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Why TBS Thinks You’ll Watch Other People Play Video Games

The eSports league looks to succeed where DirecTV, USA and MTV failed in an effort to court younger viewers

Turner Broadcasting and WME|IMG announced in September that they were partnering on a competitive video game league based in Turner’s home city of Atlanta, Georgia, to be broadcast on TBS.

On one hand, the move seemed like a no-brainer as competitive gaming for spectators, or eSports, has exploded in recent years thanks to the rise of live streaming services.

To provide some context, live streaming platform Twitch, considered the premiere venue for watching eSports, boasted 8.5 million daily active users in 2015, up 20 percent over the previous year, according to data provided by the company to TheWrap. The average user engaged for 421.6 minutes per month.

On top of that, Twitch’s key demographic is males age 15-34, which the company estimates makes up 75 percent of its viewership. As TBS looks to rebrand itself for younger viewers, moving into areas like gaming is a must.

“The league is hoping to expand its reach beyond the traditional consumer to the digital native,” Brian Solis, principal analyst at Altimeter Group, told TheWrap. “The idea is to incite fear of missing out among digital consumers hoping they will subscribe to content and ultimately build a relationship that leads to future programming and audience expansion.”

On the other hand, challenges abound for the new league. Marcus “djWHEAT” Graham, Twitch’s director of programming, previously worked for the DirecTV “Championship Gaming” series when it aired from 2005 to 2009 and saw problems arise quickly.

“This was a really well put together league with some of the best minds in sports behind it,” Graham told TheWrap. “That was great, but the show was always stunted by the accessibility of only being available to DirecTV subscribers.”

Other networks like USA and MTV tried similar programming, but failed for similar reasons.

Graham also said that the DirecTV league attempted to alter the gameplay in order to fit into a traditional television advertising model, ultimately alienating fans.

“Sports did it, they put in TV timeouts,” he said. “But games aren’t always built that way. And I think one of the worst things you can do is to butcher one of the reasons a fan base loves a particular piece of content in the first place.”

“I’m not suggesting that is what TBS is going to do, but anyone who is going to put this content on television who has to deal with the traditional advertising model is also going to have to deal with how the length of these games plays into the competitions overall,” Graham continued.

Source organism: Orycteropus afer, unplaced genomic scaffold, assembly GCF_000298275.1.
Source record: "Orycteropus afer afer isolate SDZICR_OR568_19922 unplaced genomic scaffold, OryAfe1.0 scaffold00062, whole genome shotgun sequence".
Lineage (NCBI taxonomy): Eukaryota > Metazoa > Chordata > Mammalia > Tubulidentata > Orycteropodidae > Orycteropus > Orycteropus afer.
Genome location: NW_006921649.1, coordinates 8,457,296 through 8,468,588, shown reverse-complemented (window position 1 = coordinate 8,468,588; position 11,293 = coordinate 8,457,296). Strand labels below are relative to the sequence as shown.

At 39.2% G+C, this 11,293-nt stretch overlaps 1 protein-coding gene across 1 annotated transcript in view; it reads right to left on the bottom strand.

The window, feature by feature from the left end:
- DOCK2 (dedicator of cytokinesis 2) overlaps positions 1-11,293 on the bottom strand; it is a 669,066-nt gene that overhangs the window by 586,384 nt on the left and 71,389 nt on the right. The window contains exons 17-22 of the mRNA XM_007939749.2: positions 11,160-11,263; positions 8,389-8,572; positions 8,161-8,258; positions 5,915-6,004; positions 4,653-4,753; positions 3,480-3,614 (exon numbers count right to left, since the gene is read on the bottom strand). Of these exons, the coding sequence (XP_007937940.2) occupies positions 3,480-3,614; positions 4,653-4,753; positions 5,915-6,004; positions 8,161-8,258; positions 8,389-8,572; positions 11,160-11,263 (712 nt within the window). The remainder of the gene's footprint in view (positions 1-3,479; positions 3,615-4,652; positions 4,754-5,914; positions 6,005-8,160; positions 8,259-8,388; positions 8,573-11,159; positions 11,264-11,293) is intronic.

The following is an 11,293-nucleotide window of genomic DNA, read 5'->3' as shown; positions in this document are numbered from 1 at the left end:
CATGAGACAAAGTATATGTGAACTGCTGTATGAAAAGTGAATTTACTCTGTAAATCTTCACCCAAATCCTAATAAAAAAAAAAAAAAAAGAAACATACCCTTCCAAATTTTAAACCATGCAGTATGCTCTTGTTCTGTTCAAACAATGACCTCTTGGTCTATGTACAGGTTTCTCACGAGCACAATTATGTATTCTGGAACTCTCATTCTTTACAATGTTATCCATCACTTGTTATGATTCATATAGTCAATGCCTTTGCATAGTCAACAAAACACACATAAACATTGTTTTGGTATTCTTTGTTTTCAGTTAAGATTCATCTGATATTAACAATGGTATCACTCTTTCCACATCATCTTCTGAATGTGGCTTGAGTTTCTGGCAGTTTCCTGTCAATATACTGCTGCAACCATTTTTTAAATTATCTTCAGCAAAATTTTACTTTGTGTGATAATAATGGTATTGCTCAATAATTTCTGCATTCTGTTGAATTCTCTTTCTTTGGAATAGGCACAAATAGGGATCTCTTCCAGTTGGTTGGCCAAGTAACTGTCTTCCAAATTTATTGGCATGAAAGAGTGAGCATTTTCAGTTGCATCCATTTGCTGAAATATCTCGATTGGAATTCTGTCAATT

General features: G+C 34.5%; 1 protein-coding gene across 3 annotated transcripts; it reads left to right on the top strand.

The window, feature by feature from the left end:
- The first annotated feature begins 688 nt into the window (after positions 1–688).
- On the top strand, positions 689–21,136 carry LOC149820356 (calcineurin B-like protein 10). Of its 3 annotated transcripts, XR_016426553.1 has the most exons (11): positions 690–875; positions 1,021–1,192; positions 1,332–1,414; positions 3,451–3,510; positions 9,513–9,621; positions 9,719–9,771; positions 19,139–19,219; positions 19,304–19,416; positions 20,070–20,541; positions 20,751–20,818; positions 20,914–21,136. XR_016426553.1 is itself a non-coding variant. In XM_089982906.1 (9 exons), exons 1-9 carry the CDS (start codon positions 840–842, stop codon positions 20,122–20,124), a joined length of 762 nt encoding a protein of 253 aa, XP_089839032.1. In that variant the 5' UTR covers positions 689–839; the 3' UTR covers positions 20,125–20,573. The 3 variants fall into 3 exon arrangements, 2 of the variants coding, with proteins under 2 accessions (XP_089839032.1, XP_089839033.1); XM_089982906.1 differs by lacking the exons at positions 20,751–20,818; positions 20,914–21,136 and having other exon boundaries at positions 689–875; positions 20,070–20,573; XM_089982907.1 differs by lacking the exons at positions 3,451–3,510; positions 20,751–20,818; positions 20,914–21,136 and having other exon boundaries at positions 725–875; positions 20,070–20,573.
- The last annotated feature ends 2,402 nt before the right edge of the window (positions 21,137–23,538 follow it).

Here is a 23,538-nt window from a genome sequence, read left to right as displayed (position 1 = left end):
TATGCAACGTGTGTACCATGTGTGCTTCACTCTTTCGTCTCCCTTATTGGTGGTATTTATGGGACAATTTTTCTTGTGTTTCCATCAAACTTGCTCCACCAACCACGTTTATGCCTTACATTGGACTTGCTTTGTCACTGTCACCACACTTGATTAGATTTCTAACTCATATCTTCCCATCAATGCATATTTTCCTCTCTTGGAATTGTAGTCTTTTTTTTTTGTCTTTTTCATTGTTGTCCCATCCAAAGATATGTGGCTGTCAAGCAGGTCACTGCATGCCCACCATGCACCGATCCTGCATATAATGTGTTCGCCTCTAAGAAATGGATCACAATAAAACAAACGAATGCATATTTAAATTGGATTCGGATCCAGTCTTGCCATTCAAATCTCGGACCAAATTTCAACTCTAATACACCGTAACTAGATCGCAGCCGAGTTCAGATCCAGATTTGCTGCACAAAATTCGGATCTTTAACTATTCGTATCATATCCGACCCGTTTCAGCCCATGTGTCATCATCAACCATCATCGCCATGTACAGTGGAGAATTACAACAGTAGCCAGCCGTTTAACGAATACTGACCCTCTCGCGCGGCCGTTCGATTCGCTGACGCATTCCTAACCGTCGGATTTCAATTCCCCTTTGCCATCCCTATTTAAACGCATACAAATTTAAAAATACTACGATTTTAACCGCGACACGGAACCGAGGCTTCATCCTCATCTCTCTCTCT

He also pointed out that popular eSports titles like “League of Legends” can vary widely in the length of any one game. A single “League of Legends” game, for example, could be as short as 30 minutes or as long as two hours.

Essentially, you can’t fit a new media peg into an old media hole.

But TBS isn’t approaching eSports like a traditional television broadcast. Instead, they are going into it knowing full well that it’s a digital-first platform.

“For the last 10 years, we’ve been looking at things like ‘What’s the digital extention? What’s the second screen experience?'” Craig Barry, executive vice president of production and chief content officer of Turner Sports, told TheWrap. “Now, we have this massive digital content platform and quite frankly the linear is a support extension.”

The TBS program, called eLeague will feature 10 consecutive weeks of programming twice per year. A six-week regular season will be followed by a bye week, semifinals, and then a global championship match.

During those weeks, from Tuesday to Friday, TBS will digitally release live daily competitive gaming content, building up to a finals match on Friday nights, which will air on TBS and digitally.

The digital component is essential for drawing in young viewers. A recent study conducted by Nielsen found that those in the 14-25 age range consume 57 percent of their content on a mobile device. For those 26-31, it was 43 percent.

Barry also says that TBS will not attempt to fit the gameplay into the traditional television ad model, but rather will adapt their advertising techniques to the content.

“The traditional model of advertising and formatting programs is starting to evolve,” he said. “If the advertisers are looking for tonnage, saturation, or frequency, this honestly might not be the best platform. If you’re looking for innovative, creative ways to talk to this audience, then this is a fantastic platform for that.”

He also says that while the basis for the eLeague will be the two 10-week tournaments, TBS could potentially expand well beyond that.

“We could integrate Bleacher Report. We could integrate iStreamPlanet, both of which we own,” he said. “We may do a daily eSports show, like a ‘SportsCenter,’ and that will widen our net or our footprint. We may do tournaments for different games in the white space between those two 10-week pillars.”

The TBS eLeague launches today with the first tournament centered on the Valve Corporation game “Counter Strike: Global Offensive.”

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